A Canadian in the American Civil War: Sarah Emma Edmonds

The American Civil War continues to intrigue us because so many of the issues over which it was fought remain among us. Part of the fascination also springs from the horrible and heartwarming, the tragic and awe-inspiring stories of so many of the people involved. One such person was Sarah Emma Edmonds.

Edmonds was born to a poor New Brunswick farming family in 1841. When seventeen, her father ordered her to marry a man she had never met and who was nearly twice her age; she fled. A friend named Linus Seelye helped her escape by disguising her as a man. Besides adopting men’s clothing, she cut her hair, darkened her skin and changed her gait; she became Franklin Thompson. Edmonds was shocked by how differently she was suddenly treated. She was able to quickly find work and an apartment and to move about with a freedom she had never known. In her duplicitous but splendid liberation Edmonds was inadvertently illuminating women’s struggle and challenging the 19th century insistence that women couldn’t handle nor did they even want lives of self-sustaining independence.

After about a year, she did what many Maritimers and Canadians were then doing and moved to seek better opportunites in the United States. With an advance from a Boston publisher, she was soon back in the Maritimes selling Bibles. Her disguise had become so convincing that on a brief visit home she, for a while at least, even fooled her mother and sisters.

Image Sarah Emma Edmonds

Shortly after moving to Michigan for better commissions, Fort Sumter fell and America tumbled into war. Both sides called for recruits in what President Lincoln said was a crusade to save the Union while President Davis claimed to be leading a struggle to defend his country against a northern aggressor. Over 600,000 would die. An extrapolation of population figures means that it would be the equivalent today of over 6 million deaths. Edmonds could have easily missed the slaughter by returning home but instead she enlisted.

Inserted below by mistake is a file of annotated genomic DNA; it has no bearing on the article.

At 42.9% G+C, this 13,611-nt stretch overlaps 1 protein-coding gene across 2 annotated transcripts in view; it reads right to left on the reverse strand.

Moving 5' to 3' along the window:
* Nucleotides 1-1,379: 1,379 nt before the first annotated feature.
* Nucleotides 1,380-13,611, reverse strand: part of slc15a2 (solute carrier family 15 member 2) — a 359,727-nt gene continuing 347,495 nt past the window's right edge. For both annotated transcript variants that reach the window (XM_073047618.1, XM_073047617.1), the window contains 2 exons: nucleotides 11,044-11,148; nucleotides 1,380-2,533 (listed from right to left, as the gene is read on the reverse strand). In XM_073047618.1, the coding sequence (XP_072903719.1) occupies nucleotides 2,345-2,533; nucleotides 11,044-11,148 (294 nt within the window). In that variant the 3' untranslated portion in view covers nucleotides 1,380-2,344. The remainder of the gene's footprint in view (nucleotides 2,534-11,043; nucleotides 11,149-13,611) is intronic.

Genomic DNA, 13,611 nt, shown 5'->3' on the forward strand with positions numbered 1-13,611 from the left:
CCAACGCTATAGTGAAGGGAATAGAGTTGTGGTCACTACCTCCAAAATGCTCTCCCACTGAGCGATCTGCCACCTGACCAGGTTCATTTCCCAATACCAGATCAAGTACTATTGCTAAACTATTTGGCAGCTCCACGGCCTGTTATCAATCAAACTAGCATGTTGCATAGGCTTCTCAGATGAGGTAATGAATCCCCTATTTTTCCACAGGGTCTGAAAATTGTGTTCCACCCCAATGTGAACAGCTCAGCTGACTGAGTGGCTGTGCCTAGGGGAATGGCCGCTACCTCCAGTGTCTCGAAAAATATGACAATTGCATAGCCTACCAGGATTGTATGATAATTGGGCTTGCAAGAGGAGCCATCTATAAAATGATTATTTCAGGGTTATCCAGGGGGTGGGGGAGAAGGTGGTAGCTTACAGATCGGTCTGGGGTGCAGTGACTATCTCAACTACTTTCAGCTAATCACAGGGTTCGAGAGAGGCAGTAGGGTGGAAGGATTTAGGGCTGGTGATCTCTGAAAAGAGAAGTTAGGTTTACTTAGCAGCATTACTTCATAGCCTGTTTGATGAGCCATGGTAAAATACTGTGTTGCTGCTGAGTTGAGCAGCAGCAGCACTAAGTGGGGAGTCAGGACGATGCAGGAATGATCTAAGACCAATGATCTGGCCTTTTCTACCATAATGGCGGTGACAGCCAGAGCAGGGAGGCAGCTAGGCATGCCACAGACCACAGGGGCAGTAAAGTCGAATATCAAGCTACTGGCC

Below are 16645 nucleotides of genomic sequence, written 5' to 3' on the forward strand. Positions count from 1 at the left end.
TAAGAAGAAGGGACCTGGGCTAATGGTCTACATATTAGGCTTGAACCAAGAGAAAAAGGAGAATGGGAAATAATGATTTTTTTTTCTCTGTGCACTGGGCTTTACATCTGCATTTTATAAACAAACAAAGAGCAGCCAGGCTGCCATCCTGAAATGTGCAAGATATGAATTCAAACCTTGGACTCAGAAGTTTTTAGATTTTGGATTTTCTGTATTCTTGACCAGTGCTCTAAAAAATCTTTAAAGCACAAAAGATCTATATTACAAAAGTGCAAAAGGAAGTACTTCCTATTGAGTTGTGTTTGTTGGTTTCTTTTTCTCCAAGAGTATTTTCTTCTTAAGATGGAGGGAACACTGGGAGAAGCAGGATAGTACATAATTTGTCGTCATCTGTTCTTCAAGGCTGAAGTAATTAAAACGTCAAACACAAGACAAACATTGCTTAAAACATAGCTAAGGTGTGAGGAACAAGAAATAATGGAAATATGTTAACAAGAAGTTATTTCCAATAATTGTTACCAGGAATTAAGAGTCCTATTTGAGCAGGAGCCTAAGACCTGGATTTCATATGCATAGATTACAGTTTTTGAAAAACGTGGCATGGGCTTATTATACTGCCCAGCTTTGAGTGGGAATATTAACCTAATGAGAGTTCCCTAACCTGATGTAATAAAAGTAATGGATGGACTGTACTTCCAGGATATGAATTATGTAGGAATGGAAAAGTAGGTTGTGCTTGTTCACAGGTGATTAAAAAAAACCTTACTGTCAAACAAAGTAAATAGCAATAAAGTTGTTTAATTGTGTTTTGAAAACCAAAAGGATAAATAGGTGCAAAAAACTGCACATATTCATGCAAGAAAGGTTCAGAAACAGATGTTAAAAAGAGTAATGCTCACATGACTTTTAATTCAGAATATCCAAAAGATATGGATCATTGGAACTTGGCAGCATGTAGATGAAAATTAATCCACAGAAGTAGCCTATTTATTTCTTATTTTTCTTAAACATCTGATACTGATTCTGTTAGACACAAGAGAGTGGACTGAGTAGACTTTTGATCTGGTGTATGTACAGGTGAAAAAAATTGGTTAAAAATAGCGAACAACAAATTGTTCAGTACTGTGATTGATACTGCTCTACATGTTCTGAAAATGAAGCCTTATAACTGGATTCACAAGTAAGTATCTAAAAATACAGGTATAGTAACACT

She became one of about 40,000 Canadians and Maritimers who donned the blue or gray. Some, like her, were already in the United States working when they signed up. Many others left what is now Canada to enlist in order to seek adventure or earn a little money or to offer themselves for a cause in which they believed. As the war dragged on and recruitment became tougher, many Canadians were cajoled, tricked, or drugged to fill Northern enlistment quotas. Many American recruiting agents, called crimpers, even kidnapped Canadian children from school yards.

Meanwhile, Edmonds, in her Franklin Thompson personae, became the 2nd Michigan’s field nurse. It was believed that women could not be exposed to battle’s gore or men’s bodies and so nearly all nurses at the time were male. Without anyone’s knowledge, Edmonds was again invalidating gender stereotypes.

At Bull Run, or Manassas if you were from the South, the war’s first major battle, Edmonds watched Union troops move smartly forward but then the tide turned. Her field hospital was overwhelmed. She helped saw limbs and patch wounds and then moved through the thundering din and whizzing minié balls to rescue bloodied young men, all moaning for water and their mothers.